On 6 June 2015 Dominic Norris spoke to a support group for Primary Ciliary Dyskinesia, a genetic disorder of cilia, about a link between cilia and a reversed organ arrangement.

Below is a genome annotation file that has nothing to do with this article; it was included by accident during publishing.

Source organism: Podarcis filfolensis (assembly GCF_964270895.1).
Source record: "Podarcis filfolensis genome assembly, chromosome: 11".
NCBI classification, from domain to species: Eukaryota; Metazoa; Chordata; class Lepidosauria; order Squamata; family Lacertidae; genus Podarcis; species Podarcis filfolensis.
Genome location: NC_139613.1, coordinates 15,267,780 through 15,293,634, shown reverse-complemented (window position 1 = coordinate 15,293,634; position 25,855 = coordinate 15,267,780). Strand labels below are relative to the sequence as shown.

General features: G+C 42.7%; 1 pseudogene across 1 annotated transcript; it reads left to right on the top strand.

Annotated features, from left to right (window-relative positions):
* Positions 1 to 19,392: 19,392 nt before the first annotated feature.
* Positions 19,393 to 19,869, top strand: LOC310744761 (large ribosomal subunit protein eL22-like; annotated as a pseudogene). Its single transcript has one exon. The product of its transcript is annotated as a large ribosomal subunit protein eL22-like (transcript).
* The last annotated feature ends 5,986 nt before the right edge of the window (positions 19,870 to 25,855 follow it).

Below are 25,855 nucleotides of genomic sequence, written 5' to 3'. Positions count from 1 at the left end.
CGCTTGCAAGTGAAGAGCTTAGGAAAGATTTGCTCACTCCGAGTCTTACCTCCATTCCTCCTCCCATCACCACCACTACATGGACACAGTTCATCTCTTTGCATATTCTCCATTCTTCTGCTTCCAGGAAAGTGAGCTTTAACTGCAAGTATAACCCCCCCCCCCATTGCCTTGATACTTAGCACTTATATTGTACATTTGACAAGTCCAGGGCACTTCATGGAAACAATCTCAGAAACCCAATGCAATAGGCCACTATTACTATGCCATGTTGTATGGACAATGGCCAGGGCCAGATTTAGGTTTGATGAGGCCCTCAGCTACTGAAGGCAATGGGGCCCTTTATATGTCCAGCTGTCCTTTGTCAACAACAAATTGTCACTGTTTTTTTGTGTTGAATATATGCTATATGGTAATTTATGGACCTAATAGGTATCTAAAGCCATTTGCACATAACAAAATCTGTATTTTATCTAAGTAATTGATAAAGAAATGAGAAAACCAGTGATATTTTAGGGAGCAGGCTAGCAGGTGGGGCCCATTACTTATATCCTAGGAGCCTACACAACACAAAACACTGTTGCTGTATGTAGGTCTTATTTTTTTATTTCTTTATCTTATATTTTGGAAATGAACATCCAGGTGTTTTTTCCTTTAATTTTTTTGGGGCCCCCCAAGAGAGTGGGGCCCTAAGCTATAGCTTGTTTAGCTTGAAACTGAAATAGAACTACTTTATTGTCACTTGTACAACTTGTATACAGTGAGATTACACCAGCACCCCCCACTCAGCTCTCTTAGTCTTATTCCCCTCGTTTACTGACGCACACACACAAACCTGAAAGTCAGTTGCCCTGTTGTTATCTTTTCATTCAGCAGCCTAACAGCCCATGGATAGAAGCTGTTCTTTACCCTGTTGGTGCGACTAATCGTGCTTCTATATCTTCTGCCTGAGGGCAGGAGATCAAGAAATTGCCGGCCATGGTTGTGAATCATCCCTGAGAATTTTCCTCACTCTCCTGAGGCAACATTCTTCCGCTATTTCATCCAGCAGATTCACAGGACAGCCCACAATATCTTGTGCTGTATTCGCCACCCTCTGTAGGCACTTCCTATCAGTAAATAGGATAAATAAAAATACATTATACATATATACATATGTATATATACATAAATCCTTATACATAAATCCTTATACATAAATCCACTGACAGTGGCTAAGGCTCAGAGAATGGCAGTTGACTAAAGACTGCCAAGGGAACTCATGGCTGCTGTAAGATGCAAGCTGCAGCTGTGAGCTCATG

Discussing cilia research with PCD patients On 6 June 2015 Dominic Norris spoke to a support group for Primary Ciliary Dyskinesia, a genetic disorder of cilia, about a link between cilia and a reversed organ arrangement. Dominic Norris, the leader of our cilia, development and disease research group, spoke to a room full of patients and their carers on 6 June at the annual general meeting of the Primary Ciliary Dyskinesia (PCD) Family Support Group. His talk focused on the role of cilia in defining the arrangement of our internal organs, and how this process can be disrupted in PCD patients. Motile cilia are tiny, hair-like structures that protrude from many different cell types. Their roles vary, but probably the best known example is the ‘muco-ciliary escalator’ – the movement of mucus and any debris caught in it out of the lungs by the sweeping motion of the cilia that line the airways. PCD is a rare inherited disorder caused by dysfunctional motile cilia. This means patients have trouble clearing their lungs, ears and sinuses, making them prone to recurring bacterial infections. If left untreated, chest infections can lead to a type of severe lung damage known as bronchiectasis. They may also have fertility problems, and around half have ‘situs inversus’, where the internal organisation of the left and right sides of the body are the opposite way around to normal. While the human body is largely symmetrical, there are certain organs that have a preferred orientation. In those with situs inversus, it is as if a mirror was held up to the body – the heart, for example, is over to the right rather than its normal position on the left. Perhaps surprisingly, this total reversal of a person’s organ arrangement causes few problems, and accounts exist of the condition only being discovered during an X-ray, operation or post-mortem. Situs inversus is the result of cilia malfunctioning during the third week of embryonic development. A small dimple forms at one end of the embryo, known as ‘the node’, filled with cilia. These cilia normally swirl around in a circular movement, driving a leftward flow across the node, which is detected by cells around the rim. This leads to differences in gene expression on the left and right side of the embryo, resulting in the baby being born with a normal organ arrangement. In PCD patients these cilia are faulty, meaning the flow is disrupted, which leads to situs inversus 50% of the time. Dominic spoke about this link between PCD and situs inversus, and how his team investigate the genes involved in this process of left-right patterning by studying it in mice. The session went down well with the audience, with the majority saying they found it interesting, useful and informative.